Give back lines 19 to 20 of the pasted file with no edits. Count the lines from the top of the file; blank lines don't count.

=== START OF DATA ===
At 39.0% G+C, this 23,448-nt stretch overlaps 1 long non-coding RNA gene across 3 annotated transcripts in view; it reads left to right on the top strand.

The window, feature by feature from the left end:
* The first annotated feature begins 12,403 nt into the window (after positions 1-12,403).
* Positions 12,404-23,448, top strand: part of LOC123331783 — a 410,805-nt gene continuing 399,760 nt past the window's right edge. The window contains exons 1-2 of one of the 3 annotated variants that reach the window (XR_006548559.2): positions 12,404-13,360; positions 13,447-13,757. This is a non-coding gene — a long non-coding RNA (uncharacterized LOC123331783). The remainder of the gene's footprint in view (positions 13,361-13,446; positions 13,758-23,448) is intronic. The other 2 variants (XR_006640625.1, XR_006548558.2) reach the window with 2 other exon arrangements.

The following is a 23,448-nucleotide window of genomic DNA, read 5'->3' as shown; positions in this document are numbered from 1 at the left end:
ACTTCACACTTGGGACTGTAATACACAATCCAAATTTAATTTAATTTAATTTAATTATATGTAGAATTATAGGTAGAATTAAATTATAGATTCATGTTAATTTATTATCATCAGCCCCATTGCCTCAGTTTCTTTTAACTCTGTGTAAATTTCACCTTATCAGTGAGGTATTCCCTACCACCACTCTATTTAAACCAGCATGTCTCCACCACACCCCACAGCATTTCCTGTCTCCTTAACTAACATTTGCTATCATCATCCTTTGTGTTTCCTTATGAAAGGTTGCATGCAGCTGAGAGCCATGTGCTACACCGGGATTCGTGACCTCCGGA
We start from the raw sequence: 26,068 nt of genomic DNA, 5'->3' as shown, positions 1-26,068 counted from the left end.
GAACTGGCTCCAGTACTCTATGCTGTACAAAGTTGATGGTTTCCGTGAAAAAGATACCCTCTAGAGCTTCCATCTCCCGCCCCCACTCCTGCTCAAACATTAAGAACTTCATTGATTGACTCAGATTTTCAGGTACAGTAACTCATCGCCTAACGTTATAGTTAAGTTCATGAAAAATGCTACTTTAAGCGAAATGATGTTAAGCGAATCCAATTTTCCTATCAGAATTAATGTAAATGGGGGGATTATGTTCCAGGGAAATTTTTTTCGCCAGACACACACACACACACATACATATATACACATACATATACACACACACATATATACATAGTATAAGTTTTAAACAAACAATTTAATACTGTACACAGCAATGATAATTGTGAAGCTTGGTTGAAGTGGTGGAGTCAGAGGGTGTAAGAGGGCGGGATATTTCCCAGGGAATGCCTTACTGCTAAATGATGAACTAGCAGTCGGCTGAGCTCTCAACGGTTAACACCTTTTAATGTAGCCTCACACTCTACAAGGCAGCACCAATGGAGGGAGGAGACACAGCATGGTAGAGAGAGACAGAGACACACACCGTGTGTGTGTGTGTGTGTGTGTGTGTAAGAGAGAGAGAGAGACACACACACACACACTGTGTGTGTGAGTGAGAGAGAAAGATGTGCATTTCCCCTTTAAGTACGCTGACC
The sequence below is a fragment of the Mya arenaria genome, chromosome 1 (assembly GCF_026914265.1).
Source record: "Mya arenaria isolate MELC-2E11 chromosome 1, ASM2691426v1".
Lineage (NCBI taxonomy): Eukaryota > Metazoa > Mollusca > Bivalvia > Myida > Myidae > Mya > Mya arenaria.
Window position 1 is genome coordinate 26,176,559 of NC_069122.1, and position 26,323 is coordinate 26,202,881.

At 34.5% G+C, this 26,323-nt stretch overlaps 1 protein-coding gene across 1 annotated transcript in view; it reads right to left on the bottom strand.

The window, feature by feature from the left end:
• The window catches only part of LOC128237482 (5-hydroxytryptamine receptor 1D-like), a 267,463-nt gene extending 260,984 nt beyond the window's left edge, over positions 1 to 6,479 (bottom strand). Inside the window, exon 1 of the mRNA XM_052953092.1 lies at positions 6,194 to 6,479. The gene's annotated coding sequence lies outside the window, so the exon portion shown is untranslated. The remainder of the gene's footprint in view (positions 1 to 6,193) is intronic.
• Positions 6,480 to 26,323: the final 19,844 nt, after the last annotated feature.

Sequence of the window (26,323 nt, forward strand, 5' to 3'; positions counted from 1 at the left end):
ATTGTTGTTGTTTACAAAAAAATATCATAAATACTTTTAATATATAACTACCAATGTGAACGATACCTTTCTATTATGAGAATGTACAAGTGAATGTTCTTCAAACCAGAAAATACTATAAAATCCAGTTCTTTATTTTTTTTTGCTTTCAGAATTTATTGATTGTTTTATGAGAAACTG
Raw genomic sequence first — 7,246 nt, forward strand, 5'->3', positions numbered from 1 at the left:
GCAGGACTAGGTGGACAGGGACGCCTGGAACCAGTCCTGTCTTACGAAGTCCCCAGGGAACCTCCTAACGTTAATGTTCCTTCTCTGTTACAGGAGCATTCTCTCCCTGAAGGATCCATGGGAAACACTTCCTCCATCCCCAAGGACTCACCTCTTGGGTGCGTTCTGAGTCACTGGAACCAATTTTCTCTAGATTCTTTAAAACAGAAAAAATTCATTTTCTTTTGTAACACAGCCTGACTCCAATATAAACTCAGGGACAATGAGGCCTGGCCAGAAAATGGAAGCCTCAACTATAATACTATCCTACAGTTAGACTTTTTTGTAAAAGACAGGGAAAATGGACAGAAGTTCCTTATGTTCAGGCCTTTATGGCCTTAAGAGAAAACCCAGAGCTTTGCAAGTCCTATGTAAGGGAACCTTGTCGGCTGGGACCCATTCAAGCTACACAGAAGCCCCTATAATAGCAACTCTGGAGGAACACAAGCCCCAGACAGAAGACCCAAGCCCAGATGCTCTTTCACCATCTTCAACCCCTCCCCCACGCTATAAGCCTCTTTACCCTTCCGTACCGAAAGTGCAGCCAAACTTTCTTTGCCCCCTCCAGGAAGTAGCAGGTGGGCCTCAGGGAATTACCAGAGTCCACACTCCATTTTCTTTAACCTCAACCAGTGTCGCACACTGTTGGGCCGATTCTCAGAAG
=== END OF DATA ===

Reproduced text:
Raw genomic sequence first — 7,246 nt, forward strand, 5'->3', positions numbered from 1 at the left:
GCAGGACTAGGTGGACAGGGACGCCTGGAACCAGTCCTGTCTTACGAAGTCCCCAGGGAACCTCCTAACGTTAATGTTCCTTCTCTGTTACAGGAGCATTCTCTCCCTGAAGGATCCATGGGAAACACTTCCTCCATCCCCAAGGACTCACCTCTTGGGTGCGTTCTGAGTCACTGGAACCAATTTTCTCTAGATTCTTTAAAACAGAAAAAATTCATTTTCTTTTGTAACACAGCCTGACTCCAATATAAACTCAGGGACAATGAGGCCTGGCCAGAAAATGGAAGCCTCAACTATAATACTATCCTACAGTTAGACTTTTTTGTAAAAGACAGGGAAAATGGACAGAAGTTCCTTATGTTCAGGCCTTTATGGCCTTAAGAGAAAACCCAGAGCTTTGCAAGTCCTATGTAAGGGAACCTTGTCGGCTGGGACCCATTCAAGCTACACAGAAGCCCCTATAATAGCAACTCTGGAGGAACACAAGCCCCAGACAGAAGACCCAAGCCCAGATGCTCTTTCACCATCTTCAACCCCTCCCCCACGCTATAAGCCTCTTTACCCTTCCGTACCGAAAGTGCAGCCAAACTTTCTTTGCCCCCTCCAGGAAGTAGCAGGTGGGCCTCAGGGAATTACCAGAGTCCACACTCCATTTTCTTTAACCTCAACCAGTGTCGCACACTGTTGGGCCGATTCTCAGAAG